Another basic law denies refugees the right to return to their lands and confiscates land without compensation (so called “absentee property law”). So far 2/3rds of the native Palestinians are refugees and displaced people (all simply for being of the wrong religion).  I say so far because this is a continuing process.  Just in the past 4 years alone 35,000 more Palestinians were made homeless by home demolitions and land confiscations.

Other basic laws define Israel as Jewish-dominated in more hidden ways and result in lack of equality to non-Jews in the state.  After the expulsion of 3/4th of the native Palestinians the 1/4th who managed to stay were subjected to Marshal law between 1948-1966.  Even after 1966, they were not integrated in the society and remain as foreigners in their own lands.  Since they do not get drafted into the army like other Israeli citizens, a number of laws do not specifically give preference to Jews but to those who serve in the army.    Further Israeli law considers one fourth of those people (about 300,000 of the 1.3 million Palestinians with Israeli citizenship) as “present absentees”.  This means that their land and/or homes were confiscated from them and turned to the Jewish Agency/JNF.  By international law they are considered internally displaced people (refugees).

Israel uniqueness extends to hundreds of other ways that other countries do not have access to.  For example, countries are divided into those who declared themselves nuclear powers and those that did not and signed the nuclear non-proliferation treaty.  Israel is well known to have nuclear weapons (hundreds) but never signed this treaty or agreed to non-proliferation let alone international inspections.

Another example is the fact that Israel and the Zionist movement milked billions of dollars from European governments, individuals, and corporations by claiming Israel and Zionism represent victims of European atrocities.  The reality is that the victims (and their relatives) got nothing or a tiny percentage of this money that was used to support the destruction of Palestine.  A good study of this is in Norman Finkelstein’s book “The Holocaust Industry.”  More atrocious is that Zionism actually owes these victims compensation instead of collecting it on their behalf.  After all, many Zionists not only profited from the atrocities but also directly collaborated with the perpetrators.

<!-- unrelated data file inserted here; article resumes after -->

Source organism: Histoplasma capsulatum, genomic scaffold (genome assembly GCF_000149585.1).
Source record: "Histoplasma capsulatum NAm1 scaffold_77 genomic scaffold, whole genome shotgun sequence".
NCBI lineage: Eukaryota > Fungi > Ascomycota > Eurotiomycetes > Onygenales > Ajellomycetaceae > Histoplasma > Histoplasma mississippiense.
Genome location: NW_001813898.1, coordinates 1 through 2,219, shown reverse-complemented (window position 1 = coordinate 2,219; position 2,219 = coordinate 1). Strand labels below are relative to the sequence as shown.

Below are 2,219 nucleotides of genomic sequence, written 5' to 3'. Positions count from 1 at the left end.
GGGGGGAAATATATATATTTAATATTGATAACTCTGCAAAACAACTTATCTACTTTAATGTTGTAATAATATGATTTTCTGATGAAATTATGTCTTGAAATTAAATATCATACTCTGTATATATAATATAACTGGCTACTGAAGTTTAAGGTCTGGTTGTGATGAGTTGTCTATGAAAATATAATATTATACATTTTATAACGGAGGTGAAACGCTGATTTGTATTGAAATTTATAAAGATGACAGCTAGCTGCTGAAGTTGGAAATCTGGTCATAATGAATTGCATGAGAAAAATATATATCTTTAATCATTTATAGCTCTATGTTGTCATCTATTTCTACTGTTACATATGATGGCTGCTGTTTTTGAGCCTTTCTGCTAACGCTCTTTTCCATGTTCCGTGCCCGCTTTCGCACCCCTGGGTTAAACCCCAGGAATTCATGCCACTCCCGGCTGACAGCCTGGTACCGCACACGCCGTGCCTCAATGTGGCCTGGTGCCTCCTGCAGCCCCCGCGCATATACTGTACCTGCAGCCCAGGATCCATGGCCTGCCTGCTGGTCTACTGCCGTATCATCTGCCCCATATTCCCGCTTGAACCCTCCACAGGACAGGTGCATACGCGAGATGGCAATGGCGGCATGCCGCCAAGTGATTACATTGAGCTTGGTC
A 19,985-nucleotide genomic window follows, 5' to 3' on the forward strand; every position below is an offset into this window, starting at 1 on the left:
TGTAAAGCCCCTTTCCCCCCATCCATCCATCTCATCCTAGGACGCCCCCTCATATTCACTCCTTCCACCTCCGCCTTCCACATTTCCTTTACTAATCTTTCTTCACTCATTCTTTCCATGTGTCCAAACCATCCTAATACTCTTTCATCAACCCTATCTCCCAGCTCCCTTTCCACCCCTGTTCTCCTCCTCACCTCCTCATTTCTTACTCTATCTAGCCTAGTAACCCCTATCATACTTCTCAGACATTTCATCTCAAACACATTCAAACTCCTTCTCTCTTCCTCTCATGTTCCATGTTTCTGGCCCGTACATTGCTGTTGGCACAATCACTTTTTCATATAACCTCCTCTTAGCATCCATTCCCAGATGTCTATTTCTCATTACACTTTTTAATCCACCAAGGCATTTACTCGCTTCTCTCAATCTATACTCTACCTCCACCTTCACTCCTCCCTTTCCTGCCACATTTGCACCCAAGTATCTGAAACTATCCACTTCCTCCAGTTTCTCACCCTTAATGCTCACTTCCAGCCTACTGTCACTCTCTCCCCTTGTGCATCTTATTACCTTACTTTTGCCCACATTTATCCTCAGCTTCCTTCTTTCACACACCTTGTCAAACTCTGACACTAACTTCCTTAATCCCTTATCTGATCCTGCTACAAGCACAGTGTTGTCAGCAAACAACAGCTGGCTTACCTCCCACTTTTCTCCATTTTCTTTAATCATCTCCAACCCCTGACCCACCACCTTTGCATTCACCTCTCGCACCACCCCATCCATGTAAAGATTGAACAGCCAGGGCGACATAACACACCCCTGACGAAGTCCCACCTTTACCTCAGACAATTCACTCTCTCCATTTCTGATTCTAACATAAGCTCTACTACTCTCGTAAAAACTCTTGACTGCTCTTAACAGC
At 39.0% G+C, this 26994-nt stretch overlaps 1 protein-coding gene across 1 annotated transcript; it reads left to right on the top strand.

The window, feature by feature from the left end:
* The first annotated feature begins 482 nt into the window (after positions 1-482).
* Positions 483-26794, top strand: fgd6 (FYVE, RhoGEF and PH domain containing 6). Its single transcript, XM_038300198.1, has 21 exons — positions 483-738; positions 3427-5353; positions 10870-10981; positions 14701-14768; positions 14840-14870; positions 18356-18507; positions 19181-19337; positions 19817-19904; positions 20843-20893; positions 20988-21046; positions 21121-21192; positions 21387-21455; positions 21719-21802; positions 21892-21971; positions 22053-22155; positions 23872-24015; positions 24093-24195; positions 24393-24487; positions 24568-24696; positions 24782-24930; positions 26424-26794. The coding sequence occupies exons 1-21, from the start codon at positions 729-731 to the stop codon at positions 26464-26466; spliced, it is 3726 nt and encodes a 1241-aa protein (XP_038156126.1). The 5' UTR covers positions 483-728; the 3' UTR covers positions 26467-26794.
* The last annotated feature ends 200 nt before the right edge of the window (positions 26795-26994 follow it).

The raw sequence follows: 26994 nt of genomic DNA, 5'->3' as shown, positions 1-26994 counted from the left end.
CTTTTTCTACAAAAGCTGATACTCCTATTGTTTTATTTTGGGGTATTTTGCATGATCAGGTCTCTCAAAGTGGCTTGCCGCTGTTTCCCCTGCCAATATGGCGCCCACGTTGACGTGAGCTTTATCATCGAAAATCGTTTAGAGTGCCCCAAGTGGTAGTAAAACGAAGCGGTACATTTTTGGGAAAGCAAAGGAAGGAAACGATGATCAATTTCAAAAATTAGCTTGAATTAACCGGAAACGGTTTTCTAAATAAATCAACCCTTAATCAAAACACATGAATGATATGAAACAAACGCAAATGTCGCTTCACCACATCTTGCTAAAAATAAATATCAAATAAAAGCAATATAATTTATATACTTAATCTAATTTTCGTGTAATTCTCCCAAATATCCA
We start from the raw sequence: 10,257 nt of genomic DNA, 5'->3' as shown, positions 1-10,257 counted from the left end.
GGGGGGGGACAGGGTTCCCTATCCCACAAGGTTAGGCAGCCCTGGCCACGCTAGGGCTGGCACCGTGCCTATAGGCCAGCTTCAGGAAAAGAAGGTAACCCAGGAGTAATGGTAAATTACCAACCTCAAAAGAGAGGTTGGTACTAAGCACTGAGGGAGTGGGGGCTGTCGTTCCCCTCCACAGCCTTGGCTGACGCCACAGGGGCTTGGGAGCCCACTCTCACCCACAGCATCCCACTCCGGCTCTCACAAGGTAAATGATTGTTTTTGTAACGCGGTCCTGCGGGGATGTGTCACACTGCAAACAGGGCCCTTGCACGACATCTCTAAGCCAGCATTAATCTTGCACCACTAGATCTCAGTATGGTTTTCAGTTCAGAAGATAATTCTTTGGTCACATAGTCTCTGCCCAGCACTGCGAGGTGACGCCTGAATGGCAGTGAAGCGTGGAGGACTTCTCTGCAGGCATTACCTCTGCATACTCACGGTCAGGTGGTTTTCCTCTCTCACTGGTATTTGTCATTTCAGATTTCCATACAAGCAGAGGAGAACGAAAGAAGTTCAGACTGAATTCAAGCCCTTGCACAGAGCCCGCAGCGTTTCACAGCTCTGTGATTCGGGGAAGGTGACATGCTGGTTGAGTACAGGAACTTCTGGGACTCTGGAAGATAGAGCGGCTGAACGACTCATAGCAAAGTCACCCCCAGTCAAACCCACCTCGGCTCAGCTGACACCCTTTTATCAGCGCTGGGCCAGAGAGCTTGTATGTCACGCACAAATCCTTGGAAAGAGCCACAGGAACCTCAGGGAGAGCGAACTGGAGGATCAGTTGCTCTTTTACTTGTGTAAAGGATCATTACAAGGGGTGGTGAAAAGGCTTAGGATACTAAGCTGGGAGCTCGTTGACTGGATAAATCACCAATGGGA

Political Zionists of various stripes in the 1930s belonged to the World Zionist Organization (this is still functioning and serves as umbrella for all including “Dovish” Zionist groups).  Their response to European Ethnocentric chauvinistic Nationalism was a project to create its own ethnocentric chauvinistic nationalism (at the time ethnic by virtue of Ashkenazi ethnicity, later religious).   That explains why in Hitler’s book “Mein Kempf” the only “good” Jews mentioned are the Zionists.  He states ironically that: “whatever doubts I had [about Jews comprising a separate segment from Germans] were dispelled by the attitude of a segment of the Jews themselves… a great movement out of Vienna.. the Zionists”.  This also explained why the German Zionist Organization sent letters to Hitler and the Nazi party supporting his program of German Aryan Christian “revival” adding that that is precisely what Zionism wants to do for European Jews by moving them to Palestine and “reviving” a Jewish form of ethnocentric nationalism.  That explains why Zionists challenged Socialist Jews (the Bund) and broke the Bund’s (and other progressive) groups’ boycott of Nazi Germany in the 1930s.  Eichman was invited to Haifa as a guest of the Haganna (forerunner of Israeli army). The Zionist Organization of Germany was in fact the last group operating in Nazi Germany and openly Jewish (up to 1942, well after Jews and others where being killed).  Lenni Brenner books (e.g. Zionism in the Age of Dictators and “51 Documents: History of Nazi-Zionist collaboration”) and Edwin Black (“The Transfer Agreement”) elaborate on some of these issues.

After Apartheid South Africa, Israel is the only remaining colonial state with an exclusivist/supremacist ideology (Zionism). Unlike South Africa, Israel’s exclusivity is based on religion not skin color or ethnicity (Jews are of various ethnicities and skin color).  If this particular quasi-religious colonial project succeeds, then some members of every religious minority in the world will think it can get away with developing new states that are exclusive or at least run by a majority of that particular religion while destroying societies that already inhabit the desired territory.  Zionism after all only succeeded in establishing a Jewish majority state and will only continue to succeed with two conditions recognized well by early Zionists: a) support of a superpower (first Britain and then the US), and b) if native people are driven out and kept out (as has transpired).